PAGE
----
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thrush in toddler

  1. #1
    phen is offline Registered User
    Join Date
    May 2005
    Sai Kung

    Question thrush in toddler

    Hi. My 21 month old daughter has had recurring bouts of vaginal thrush for the past nine months. We have used Canesten cream, with some success, but now that is not longer effective. We recently started using Isocort cream, which worked well, but as soon as we stopped using it the thrush came back. She doesn't eat a lot of sweet things (except fruit) and she hasn't been on antibiotics. She's toilet trained and is only in nappies at night (in air-con). Has anyone else had this problem? Could it be dietary? I don't know what to do, especially now we're heading into the peak of summer. Please advise!!!

  2. #2
    LLL_Sarah is offline Registered User
    Join Date
    Feb 2003
    Hong Kong

    The following information is taken from an article about breastfeeding and thrush but a lot of the information is good for general thrush outbreaks. So skim over the breast references.
    Best wishes for a speedy recovery,

    Destroying Yeast

    To kill yeast on surfaces other than skin, immersion in very hot water (50°C or 122°F) will work in minutes. A bleach solution (10% bleach and 90% water) will also kill yeast as well as discolor fabric and irritate skin. Boiling is preferred where possible. Laundered wet, all-cotton underwear may be microwaved on high for five minutes to kill yeast. Exposure to sunshine also kills yeast; hanging clothing outside to dry during an outbreak may be helpful. Freezing does not kill yeast. Prudence suggests that milk expressed at this time should not be stored for feeding after the yeast infection has cleared.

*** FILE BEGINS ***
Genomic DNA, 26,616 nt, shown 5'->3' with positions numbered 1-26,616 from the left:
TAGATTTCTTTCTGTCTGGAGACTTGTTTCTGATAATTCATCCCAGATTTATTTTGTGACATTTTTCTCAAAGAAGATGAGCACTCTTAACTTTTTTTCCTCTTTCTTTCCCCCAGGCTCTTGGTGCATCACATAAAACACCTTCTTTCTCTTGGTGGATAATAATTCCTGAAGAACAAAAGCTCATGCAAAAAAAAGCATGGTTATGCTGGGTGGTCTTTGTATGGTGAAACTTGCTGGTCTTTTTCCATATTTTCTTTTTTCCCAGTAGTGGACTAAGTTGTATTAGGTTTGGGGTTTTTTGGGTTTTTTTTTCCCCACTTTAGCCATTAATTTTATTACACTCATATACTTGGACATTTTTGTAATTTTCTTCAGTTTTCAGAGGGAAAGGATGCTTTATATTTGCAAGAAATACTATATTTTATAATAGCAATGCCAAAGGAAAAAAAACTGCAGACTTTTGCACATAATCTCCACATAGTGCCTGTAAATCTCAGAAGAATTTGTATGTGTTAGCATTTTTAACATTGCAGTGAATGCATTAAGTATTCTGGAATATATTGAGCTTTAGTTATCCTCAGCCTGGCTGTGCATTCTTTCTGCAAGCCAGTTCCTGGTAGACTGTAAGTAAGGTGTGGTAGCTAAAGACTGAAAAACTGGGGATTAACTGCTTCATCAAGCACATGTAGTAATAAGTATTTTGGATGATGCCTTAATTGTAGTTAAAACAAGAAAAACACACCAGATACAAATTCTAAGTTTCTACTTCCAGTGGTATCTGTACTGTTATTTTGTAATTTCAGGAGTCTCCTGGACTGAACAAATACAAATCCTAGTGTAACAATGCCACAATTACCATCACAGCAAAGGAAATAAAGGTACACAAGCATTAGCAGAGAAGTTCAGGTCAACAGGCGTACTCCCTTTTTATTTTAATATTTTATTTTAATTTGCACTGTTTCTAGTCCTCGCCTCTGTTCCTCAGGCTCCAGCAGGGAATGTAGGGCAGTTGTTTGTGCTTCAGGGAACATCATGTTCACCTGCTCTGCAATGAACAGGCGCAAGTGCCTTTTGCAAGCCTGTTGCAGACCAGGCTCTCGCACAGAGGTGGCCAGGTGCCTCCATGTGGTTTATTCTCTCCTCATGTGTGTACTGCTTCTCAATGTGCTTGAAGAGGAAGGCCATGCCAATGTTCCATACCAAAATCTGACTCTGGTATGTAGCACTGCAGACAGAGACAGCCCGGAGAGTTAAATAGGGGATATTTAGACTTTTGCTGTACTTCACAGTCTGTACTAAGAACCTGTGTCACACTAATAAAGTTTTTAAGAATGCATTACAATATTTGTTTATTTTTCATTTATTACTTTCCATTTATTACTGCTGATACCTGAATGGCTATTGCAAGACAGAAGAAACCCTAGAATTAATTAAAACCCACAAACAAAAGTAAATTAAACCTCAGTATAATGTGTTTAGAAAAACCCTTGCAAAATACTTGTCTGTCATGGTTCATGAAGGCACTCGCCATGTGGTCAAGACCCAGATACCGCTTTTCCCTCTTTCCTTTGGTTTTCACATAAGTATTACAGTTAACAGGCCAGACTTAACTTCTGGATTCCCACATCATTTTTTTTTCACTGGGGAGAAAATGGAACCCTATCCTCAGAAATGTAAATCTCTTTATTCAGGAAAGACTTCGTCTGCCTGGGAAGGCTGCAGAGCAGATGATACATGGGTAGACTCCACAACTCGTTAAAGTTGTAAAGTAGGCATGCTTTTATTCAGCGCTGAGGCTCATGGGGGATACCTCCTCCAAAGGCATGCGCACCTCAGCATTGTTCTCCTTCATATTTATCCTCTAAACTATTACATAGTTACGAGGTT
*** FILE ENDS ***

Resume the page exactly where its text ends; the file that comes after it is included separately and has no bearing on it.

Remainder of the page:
If a dishwasher is used, the hottest water setting should be selected. If pump parts, bottles, teats (nipples), pacifiers (soothers, dummies), teethers and other items in contact with the baby's mouth or milk are handwashed, dipping these into a 10% bleach solution before thoroughly rinsing will prevent the spread of yeast. Rubber gloves can be worn to protect hands from the bleach solution. If there is yeast on the hands, the gloves should be replaced frequently.

    Anything that comes in contact with the mother's breasts, the baby's bottom or other affected areas on the baby, mother and other family members should be washed or disinfected daily. This includes breast shells, breast pads, bras, drip- catching cloths, pump parts, teats (nipples), pacifiers (soothers, dummies), teethers, toothbrushes, toys, clothing, underwear and diapers. Yeast can live on towels and washcloths so they should be used once and then washed in very hot water and dried in the sun if possible. Some families have found that during a yeast outbreak using paper rather than cloth napkins, towels and breast pads is helpful as well as using disposable utensils and cups.

    Using distilled vinegar (heat treated to remove mold spores) and water solution to add to baths, final rinses of washing machines and directly on affected or at risk skin can also be effective. The resulting pH change makes it less congenial to yeast.

    Points to Consider with Recurrent Yeast

    1. Avoid sugar, including fruit and artificial sweeteners, anything with yeast including breads, anything fermented, like wine and vinegar, and dairy products, except yogurt with live cultures. Cut back on high carbohydrate foods.